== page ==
Journal of Financial Economics 1 ; July
    Using a comprehensive US hedge fund activism dataset from 2003 to 2018, we find that activist hedge funds are about 52% more likely to target firms with female CEOs compared to firms with male CEOs. We find that firm fundamentals, the existence of a “glass cliff,” gender discrimination bias, and hedge fund activists’ inherent characteristics do not explain the observed gender effect. We also find that the transformational leadership style of female CEOs is a plausible explanation for this gender effect: instead of being self-defensive, female CEOs are more likely to communicate and cooperate with hedge fund activists to achieve intervention goals. Finally, we find that female-led targets experience greater increases in market and operational performance subsequent to hedge fund targeting.
  • Francis, Bill B.; Hasan, Iftekhar; Hunter, Delroy M.; Zhu, Yun (2017)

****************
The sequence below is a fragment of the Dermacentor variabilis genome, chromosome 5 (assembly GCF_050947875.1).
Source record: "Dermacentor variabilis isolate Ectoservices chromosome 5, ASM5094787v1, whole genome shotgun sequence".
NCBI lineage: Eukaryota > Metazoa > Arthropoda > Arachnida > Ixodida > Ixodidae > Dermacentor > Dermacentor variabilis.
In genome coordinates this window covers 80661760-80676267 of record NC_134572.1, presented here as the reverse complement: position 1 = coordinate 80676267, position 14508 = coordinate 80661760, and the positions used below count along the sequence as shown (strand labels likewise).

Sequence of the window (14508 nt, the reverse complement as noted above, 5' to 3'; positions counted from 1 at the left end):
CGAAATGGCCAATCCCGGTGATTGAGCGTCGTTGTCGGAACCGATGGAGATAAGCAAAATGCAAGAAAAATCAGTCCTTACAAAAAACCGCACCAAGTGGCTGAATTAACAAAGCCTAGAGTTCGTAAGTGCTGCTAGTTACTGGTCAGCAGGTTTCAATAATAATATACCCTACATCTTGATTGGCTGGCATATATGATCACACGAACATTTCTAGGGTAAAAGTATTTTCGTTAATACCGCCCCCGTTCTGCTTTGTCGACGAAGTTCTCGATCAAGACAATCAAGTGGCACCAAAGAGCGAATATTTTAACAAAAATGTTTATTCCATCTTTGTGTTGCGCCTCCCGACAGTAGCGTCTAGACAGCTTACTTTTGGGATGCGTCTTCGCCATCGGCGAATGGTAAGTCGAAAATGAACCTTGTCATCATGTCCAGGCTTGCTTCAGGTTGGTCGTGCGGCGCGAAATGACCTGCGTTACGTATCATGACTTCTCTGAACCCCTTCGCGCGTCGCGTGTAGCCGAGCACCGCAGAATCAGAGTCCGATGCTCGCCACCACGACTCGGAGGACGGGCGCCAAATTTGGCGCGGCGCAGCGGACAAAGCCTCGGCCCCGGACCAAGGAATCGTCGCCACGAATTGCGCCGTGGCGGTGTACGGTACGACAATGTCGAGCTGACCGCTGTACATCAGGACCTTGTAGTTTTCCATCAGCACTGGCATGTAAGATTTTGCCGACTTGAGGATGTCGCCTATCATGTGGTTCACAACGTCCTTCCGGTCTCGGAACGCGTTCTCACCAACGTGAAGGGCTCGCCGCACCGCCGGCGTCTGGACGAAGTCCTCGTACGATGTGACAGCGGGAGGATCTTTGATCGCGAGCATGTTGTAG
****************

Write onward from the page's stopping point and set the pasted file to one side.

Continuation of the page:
Journal of Corporate Finance October
    BoF DP 16/2017
    There is scant evidence on how risk-taking incentives impact specific firm risks. This has implications for board oversight of managerial risk taking, firms' development of comparative advantage in taking particular risks, and compensation design. We examine this question for exchange rate risk. Using multiple identification strategies, we find that vega increases exchange rate exposure for purely domestic and globally engaged firms. Vega's impact increases with international operations, declines post-SOX, and is robust to firm-level governance. Our results suggest that evidence that exposure reduces firm value can be viewed, in part, as a wealth transfer from shareholders and debt-holders to managers.